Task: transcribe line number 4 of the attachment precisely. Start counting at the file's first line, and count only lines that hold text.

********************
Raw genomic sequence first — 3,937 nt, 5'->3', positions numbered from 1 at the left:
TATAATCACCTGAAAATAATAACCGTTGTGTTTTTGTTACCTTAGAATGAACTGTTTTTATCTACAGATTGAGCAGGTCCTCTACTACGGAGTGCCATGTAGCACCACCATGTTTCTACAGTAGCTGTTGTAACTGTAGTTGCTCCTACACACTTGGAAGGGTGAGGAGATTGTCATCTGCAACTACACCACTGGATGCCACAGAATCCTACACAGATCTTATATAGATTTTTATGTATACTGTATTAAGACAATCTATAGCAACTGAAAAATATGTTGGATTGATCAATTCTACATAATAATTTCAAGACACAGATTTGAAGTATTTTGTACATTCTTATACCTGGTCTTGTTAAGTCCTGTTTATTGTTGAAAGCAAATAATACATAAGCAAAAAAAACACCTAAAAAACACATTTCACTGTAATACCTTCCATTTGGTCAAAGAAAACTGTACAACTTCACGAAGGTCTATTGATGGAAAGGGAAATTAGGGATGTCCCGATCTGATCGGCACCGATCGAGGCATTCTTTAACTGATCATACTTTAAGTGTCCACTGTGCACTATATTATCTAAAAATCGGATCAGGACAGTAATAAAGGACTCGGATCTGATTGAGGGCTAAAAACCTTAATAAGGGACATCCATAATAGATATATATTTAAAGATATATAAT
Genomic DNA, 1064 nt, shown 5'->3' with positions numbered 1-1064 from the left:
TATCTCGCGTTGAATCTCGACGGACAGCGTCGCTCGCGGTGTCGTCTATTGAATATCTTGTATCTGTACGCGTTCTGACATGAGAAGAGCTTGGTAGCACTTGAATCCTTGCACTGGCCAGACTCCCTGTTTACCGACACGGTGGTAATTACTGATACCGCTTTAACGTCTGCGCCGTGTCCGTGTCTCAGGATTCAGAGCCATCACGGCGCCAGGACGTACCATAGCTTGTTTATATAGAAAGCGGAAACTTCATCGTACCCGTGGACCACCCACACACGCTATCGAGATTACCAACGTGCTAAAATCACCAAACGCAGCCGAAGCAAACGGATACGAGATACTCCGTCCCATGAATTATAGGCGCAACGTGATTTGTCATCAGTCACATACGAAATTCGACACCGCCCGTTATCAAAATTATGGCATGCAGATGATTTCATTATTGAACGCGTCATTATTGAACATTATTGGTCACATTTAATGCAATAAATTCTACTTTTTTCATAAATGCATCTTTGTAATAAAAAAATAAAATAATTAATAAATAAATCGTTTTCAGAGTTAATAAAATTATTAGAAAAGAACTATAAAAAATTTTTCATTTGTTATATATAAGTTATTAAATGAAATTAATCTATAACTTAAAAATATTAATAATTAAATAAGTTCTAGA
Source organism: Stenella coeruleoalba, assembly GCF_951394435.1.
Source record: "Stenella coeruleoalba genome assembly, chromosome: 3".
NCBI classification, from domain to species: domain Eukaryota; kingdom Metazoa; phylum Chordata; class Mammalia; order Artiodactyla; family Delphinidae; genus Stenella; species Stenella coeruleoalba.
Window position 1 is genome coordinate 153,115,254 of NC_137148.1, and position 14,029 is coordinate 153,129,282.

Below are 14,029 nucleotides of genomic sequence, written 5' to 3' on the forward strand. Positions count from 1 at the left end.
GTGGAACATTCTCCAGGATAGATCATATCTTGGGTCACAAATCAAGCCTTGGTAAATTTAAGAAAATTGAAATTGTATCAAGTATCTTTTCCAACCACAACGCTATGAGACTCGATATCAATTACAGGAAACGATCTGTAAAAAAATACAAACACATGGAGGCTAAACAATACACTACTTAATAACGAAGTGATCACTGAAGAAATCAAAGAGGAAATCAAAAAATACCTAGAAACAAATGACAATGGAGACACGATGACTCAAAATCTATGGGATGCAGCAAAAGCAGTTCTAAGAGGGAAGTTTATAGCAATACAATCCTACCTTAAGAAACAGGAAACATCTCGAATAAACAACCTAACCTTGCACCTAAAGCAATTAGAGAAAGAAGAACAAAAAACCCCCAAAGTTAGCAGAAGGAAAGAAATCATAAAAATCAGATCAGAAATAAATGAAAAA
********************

TATCTCGCGTTGAATCTCGACGGACAGCGTCGCTCGCGGTGTCGTCTATTGAATATCTTGTATCTGTACGCGTTCTGACATGAGAAGAGCTTGGTAGCACTTGAATCCTTGCACTGGCCAGACTCCCTGTTTACCGACACGGTGGTAATTACTGATACCGCTTTAACGTCTGCGCCGTGTCCGTGTCTCAGGATTCAGAGCCATCACGGCGCCAGGACGTACCATAGCTTGTTTATATAGAAAGCGGAAACTTCATCGTACCCGTGGACCACCCACACACGCTATCGAGATTACCAACGTGCTAAAATCACCAAACGCAGCCGAAGCAAACGGATACGAGATACTCCGTCCCATGAATTATAGGCGCAACGTGATTTGTCATCAGTCACATACGAAATTCGACACCGCCCGTTATCAAAATTATGGCATGCAGATGATTTCATTATTGAACGCGTCATTATTGAACATTATTGGTCACATTTAATGCAATAAATTCTACTTTTTTCATAAATGCATCTTTGTAATAAAAAAATAAAATAATTAATAAATAAATCGTTTTCAGAGTTAATAAAATTATTAGAAAAGAACTATAAAAAATTTTTCATTTGTTATATATAAGTTATTAAATGAAATTAATCTATAACTTAAAAATATTAATAATTAAATAAGTTCTAGA